Don A. Delker, PhD

Research Interests

  • Translational Bioinformatics
  • Computational Biology
  • Gene Expression
  • Cancer Biology
  • Toxicology


  • English
  • Spanish

Academic Information

  • Departments: Internal Medicine - Research Assistant Professor
  • Divisions: Gastroenterology

Academic Office Information

  • 801-585-0328
  • School of Medicine
    30 N 1900 E
    Salt Lake City, UT 84132

Academic Bio

Don A. Delker, Ph.D. is a Research Assistant Professor in the Division of Gastroenterology, Hepatology and Nutrition. As a nationally recognized genomics scientist, his research interests include the discovery of gene profiles predictive of chemical toxicity and human disease. He specializes in RNA sequencing analysis of human biospecimens to identify novel expression patterns predictive of cancer risk.

Dr. Delker’s research includes the characterization of gene expression profiles in sessile serrated colon polyps (SSA/Ps). Approximately 20-30% of colon cancers are thought to arise from SSA/Ps. He uses next generation sequencing technology and custom bioinformatics programs to develop gene signatures that distinguish SSA/Ps from other colon polyp types. The goal of this research is to develop improved diagnostics for SSA/Ps since histologically they are often difficult to distinguish from other more benign polyps.

Dr. Delker is a long time member of the Society of Toxicology and is a councilor for the Stem Cell Specialty Section. He also serves as an Investigator on an international research team studying the toxicity of bromate, a disinfection byproduct found in drinking water. Dr. Delker received his Ph.D. in Pharmaceutical Sciences from the University of Connecticut. Previously, Dr. Delker served as Branch Chief of the Molecular Toxicology Branch at the National Health and Environmental Research Laboratory located in Research Triangle Park, North Carolina.

Education History

Type School Degree
Postdoctoral Fellowship The Dow Chemical Company
Genetic Toxicology
Postdoctoral Fellow
Doctoral Training University of Connecticut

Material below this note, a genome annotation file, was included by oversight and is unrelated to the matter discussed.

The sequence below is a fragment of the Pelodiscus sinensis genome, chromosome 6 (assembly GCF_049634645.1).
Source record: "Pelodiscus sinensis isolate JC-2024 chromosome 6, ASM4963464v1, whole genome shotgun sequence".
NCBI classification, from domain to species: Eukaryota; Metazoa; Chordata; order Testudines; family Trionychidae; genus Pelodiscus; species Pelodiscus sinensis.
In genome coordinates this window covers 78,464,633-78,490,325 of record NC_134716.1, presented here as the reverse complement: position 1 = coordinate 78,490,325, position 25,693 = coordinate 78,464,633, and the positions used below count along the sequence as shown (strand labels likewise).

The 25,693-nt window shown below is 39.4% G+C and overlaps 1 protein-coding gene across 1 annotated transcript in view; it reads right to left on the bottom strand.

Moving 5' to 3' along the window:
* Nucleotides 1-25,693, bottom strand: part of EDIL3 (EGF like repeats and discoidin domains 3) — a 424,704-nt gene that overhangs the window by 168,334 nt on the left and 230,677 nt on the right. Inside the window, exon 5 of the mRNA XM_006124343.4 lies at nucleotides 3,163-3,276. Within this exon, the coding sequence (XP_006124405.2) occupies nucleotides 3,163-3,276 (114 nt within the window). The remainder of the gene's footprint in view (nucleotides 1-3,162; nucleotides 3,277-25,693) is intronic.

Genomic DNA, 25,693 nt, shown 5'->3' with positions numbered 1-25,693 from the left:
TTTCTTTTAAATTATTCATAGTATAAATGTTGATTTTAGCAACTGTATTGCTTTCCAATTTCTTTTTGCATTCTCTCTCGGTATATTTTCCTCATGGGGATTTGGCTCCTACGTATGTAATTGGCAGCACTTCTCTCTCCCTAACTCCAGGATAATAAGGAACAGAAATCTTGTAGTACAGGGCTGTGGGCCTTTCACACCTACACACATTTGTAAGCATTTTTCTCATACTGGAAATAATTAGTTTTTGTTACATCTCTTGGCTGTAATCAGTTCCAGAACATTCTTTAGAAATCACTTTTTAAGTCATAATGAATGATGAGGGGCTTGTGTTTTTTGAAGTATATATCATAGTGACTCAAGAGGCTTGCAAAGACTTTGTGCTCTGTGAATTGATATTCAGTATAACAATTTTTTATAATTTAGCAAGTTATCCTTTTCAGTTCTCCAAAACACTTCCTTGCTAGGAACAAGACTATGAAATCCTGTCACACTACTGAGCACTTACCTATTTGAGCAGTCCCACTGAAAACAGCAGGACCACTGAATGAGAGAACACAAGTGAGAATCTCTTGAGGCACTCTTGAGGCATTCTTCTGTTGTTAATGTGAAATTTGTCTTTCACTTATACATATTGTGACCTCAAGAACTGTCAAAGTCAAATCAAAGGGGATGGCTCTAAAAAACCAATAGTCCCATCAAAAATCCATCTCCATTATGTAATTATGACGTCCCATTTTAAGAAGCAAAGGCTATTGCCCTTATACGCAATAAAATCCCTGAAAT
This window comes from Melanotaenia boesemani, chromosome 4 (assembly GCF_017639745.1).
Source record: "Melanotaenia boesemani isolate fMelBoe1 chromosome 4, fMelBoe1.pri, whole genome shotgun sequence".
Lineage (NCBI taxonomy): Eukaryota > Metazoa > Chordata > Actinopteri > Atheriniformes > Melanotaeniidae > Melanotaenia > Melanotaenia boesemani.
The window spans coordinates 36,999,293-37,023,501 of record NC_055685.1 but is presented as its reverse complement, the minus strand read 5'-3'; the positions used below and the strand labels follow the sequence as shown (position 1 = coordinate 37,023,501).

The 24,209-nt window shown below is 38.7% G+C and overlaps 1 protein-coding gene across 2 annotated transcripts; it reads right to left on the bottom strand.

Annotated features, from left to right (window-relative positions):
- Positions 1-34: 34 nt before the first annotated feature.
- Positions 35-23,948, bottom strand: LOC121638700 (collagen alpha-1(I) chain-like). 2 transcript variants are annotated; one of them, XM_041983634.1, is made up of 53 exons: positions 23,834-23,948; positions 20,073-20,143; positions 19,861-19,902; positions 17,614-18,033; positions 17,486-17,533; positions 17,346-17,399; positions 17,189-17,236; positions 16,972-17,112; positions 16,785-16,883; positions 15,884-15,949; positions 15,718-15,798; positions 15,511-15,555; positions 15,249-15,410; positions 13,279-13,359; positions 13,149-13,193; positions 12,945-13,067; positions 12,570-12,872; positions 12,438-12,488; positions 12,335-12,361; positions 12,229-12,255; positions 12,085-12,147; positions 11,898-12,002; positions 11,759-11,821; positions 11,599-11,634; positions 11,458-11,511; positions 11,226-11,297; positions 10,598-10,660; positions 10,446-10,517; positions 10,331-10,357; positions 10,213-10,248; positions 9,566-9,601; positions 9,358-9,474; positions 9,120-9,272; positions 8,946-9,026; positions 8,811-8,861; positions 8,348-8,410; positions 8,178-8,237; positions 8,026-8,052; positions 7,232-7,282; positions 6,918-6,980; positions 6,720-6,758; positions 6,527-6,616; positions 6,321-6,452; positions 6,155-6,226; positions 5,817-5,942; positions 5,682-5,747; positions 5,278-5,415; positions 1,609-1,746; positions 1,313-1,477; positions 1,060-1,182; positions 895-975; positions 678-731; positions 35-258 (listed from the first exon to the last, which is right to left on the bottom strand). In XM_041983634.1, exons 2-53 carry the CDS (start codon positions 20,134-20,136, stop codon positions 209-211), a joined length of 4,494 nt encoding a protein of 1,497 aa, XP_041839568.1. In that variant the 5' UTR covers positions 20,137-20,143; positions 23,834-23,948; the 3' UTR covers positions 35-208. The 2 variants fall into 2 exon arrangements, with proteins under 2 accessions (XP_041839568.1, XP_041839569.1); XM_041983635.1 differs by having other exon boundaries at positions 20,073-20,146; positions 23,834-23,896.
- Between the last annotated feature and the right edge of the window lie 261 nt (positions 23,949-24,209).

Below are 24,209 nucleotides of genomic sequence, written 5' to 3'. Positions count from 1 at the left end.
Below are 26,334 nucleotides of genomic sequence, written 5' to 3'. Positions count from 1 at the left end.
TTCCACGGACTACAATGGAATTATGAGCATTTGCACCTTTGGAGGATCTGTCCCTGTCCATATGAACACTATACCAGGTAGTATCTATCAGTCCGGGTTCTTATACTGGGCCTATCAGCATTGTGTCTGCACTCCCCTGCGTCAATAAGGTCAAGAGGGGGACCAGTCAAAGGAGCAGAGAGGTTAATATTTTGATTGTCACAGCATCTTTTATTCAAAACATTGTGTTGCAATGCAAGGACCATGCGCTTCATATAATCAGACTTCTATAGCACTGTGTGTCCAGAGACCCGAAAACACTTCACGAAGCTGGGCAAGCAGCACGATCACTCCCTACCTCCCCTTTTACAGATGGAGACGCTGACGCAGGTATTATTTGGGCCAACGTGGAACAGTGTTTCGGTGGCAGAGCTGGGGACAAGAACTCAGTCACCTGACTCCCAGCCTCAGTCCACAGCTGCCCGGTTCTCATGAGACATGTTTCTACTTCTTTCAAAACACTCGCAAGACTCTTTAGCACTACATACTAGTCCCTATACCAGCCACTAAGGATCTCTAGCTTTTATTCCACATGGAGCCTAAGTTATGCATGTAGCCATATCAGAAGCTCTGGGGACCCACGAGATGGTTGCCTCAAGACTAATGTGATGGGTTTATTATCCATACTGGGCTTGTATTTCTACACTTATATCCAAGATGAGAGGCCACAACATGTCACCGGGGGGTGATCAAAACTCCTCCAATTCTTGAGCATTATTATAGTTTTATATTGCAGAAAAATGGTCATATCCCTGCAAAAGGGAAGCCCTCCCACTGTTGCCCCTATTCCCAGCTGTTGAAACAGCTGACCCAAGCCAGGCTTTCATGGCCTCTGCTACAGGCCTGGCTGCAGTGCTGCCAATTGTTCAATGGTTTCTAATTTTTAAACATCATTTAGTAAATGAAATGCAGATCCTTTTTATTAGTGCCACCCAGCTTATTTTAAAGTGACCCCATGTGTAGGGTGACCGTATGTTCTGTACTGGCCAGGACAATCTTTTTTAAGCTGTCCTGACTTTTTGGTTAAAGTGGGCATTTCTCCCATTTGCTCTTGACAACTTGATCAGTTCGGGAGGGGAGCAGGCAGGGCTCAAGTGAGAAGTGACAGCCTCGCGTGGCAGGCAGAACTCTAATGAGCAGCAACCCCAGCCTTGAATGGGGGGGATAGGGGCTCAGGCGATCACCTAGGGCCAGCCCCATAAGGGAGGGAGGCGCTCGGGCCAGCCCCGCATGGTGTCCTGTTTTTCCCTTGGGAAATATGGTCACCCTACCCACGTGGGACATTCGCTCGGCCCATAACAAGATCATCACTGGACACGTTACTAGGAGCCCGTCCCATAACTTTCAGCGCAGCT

Pharmaceutical Sciences
Undergraduate Brigham Young University

Selected Publications

Journal Article

  1. Delker DA, McGettigan BM, Kanth P, Pop S, Neklason DW, Bronner MP, Burt RW, Hagedorn CH (2014). RNA sequencing of sessile serrated colon polyps identifies differentially expressed genes and immunohistochemical markers. PLoS One, 9(2), e88367.
  2. McFarland AP, Horner SM, Jarret A, Joslyn RC, Bindewald E, Shapiro BA, Delker DA, Hagedorn CH, Carrington M, Gale M Jr, Savan R (2014). The favorable IFNL3 genotype escapes mRNA decay mediated by AU-rich elements and hepatitis C virus-induced microRNAs. Nat Immunol, 15(1), 72-9.
  3. Kolisetty N, Delker DA, Muralidhara S, Bull RJ, Cotruvo JA, Fisher JW, Cummings BS (2013). Changes in mRNA and protein expression in the renal cortex of male and female F344 rats treated with bromate. Arch Toxicol, 87(11), 1911-25.
  4. Negash AA, Ramos HJ, Crochet N, Lau DT, Doehle B, Papic N, Delker DA, Jo J, Bertoletti A, Hagedorn CH, Gale M Jr (2013). IL-1beta production through the NLRP3 inflammasome by hepatic macrophages links hepatitis C virus infection with liver inflammation and disease. PLoS Pathog, 9(4), e1003330.
  5. Smalling RL, Delker DA, Zhang Y, Nieto N, McGuiness MS, Liu S, Friedman SL, Hagedorn CH, Wang L (2013). Genome-wide transcriptome analysis identifies novel gene signatures implicated in human chronic liver disease. Am J Physiol Gastrointest Liver Physiol, 305(5), G364-74.
  6. Folkers ME, Delker DA, Maxwell CI, Nelson CA, Schwartz JJ, Nix DA, Hagedorn CH (2011). ENCODE tiling array analysis identifies differentially expressed annotated and novel 5' capped RNAs in hepatitis C infected liver. PLoS ONE, 6(2), e14697.
  7. Delker D, Hatch G, Allen J, Crissman B, George M, Geter D, Kilburn S, Moore T, Nelson G, Roop B, Slade R, Swank A, Ward W, DeAngelo A (2006). Molecular biomarkers of oxidative stress associated with bromate carcinogenicity. Toxicology, 221(2-3), 158-65.
  8. Delker DA, Wang QS, Papanikolaou A, Whiteley HE, Rosenberg DW (1999). Quantitative assessment of azoxymethane-induced aberrant crypt foci in inbred mice. Exp Mol Pathol, 65(3), 141-9.